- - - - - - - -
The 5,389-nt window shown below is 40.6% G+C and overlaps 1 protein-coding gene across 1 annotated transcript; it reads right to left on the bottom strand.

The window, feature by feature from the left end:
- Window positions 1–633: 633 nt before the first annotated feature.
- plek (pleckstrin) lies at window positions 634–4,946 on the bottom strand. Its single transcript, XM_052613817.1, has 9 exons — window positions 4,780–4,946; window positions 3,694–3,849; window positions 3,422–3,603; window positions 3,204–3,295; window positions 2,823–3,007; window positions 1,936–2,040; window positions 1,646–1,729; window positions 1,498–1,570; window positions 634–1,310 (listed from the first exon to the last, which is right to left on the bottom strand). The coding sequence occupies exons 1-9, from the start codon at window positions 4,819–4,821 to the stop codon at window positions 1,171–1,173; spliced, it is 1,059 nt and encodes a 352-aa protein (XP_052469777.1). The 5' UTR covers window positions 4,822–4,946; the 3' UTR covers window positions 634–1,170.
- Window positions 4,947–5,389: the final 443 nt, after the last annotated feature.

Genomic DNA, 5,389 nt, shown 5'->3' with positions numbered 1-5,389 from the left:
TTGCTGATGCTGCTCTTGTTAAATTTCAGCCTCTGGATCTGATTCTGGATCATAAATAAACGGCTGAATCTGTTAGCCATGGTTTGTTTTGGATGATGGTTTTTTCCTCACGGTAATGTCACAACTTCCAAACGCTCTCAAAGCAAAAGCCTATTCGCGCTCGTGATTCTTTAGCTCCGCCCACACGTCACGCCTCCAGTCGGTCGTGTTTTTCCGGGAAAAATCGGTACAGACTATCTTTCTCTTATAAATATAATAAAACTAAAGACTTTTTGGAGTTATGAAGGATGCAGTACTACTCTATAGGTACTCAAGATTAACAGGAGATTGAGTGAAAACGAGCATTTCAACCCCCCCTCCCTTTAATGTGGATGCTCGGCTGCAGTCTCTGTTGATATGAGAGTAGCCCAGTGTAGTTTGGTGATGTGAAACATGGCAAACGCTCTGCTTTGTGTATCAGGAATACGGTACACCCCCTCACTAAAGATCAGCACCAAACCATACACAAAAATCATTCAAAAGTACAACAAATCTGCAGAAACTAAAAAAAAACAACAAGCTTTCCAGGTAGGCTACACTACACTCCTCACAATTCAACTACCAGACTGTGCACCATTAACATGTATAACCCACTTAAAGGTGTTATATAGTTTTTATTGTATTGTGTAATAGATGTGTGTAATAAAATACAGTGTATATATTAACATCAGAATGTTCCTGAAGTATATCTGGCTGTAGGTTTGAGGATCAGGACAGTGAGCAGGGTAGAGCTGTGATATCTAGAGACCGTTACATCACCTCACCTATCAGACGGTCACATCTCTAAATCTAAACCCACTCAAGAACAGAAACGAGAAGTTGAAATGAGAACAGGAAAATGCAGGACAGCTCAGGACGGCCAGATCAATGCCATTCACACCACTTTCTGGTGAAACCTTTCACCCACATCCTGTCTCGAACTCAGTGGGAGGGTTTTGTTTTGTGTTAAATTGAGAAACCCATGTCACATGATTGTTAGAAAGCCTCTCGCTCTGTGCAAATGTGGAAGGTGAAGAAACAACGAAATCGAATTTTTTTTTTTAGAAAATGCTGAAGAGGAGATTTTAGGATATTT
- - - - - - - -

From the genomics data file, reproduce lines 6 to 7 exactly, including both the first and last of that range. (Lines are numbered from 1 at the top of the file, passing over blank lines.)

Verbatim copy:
Genomic DNA, 5,389 nt, shown 5'->3' with positions numbered 1-5,389 from the left:
TTGCTGATGCTGCTCTTGTTAAATTTCAGCCTCTGGATCTGATTCTGGATCATAAATAAACGGCTGAATCTGTTAGCCATGGTTTGTTTTGGATGATGGTTTTTTCCTCACGGTAATGTCACAACTTCCAAACGCTCTCAAAGCAAAAGCCTATTCGCGCTCGTGATTCTTTAGCTCCGCCCACACGTCACGCCTCCAGTCGGTCGTGTTTTTCCGGGAAAAATCGGTACAGACTATCTTTCTCTTATAAATATAATAAAACTAAAGACTTTTTGGAGTTATGAAGGATGCAGTACTACTCTATAGGTACTCAAGATTAACAGGAGATTGAGTGAAAACGAGCATTTCAACCCCCCCTCCCTTTAATGTGGATGCTCGGCTGCAGTCTCTGTTGATATGAGAGTAGCCCAGTGTAGTTTGGTGATGTGAAACATGGCAAACGCTCTGCTTTGTGTATCAGGAATACGGTACACCCCCTCACTAAAGATCAGCACCAAACCATACACAAAAATCATTCAAAAGTACAACAAATCTGCAGAAACTAAAAAAAAACAACAAGCTTTCCAGGTAGGCTACACTACACTCCTCACAATTCAACTACCAGACTGTGCACCATTAACATGTATAACCCACTTAAAGGTGTTATATAGTTTTTATTGTATTGTGTAATAGATGTGTGTAATAAAATACAGTGTATATATTAACATCAGAATGTTCCTGAAGTATATCTGGCTGTAGGTTTGAGGATCAGGACAGTGAGCAGGGTAGAGCTGTGATATCTAGAGACCGTTACATCACCTCACCTATCAGACGGTCACATCTCTAAATCTAAACCCACTCAAGAACAGAAACGAGAAGTTGAAATGAGAACAGGAAAATGCAGGACAGCTCAGGACGGCCAGATCAATGCCATTCACACCACTTTCTGGTGAAACCTTTCACCCACATCCTGTCTCGAACTCAGTGGGAGGGTTTTGTTTTGTGTTAAATTGAGAAACCCATGTCACATGATTGTTAGAAAGCCTCTCGCTCTGTGCAAATGTGGAAGGTGAAGAAACAACGAAATCGAATTTTTTTTTTTAGAAAATGCTGAAGAGGAGATTTTAGGATATTT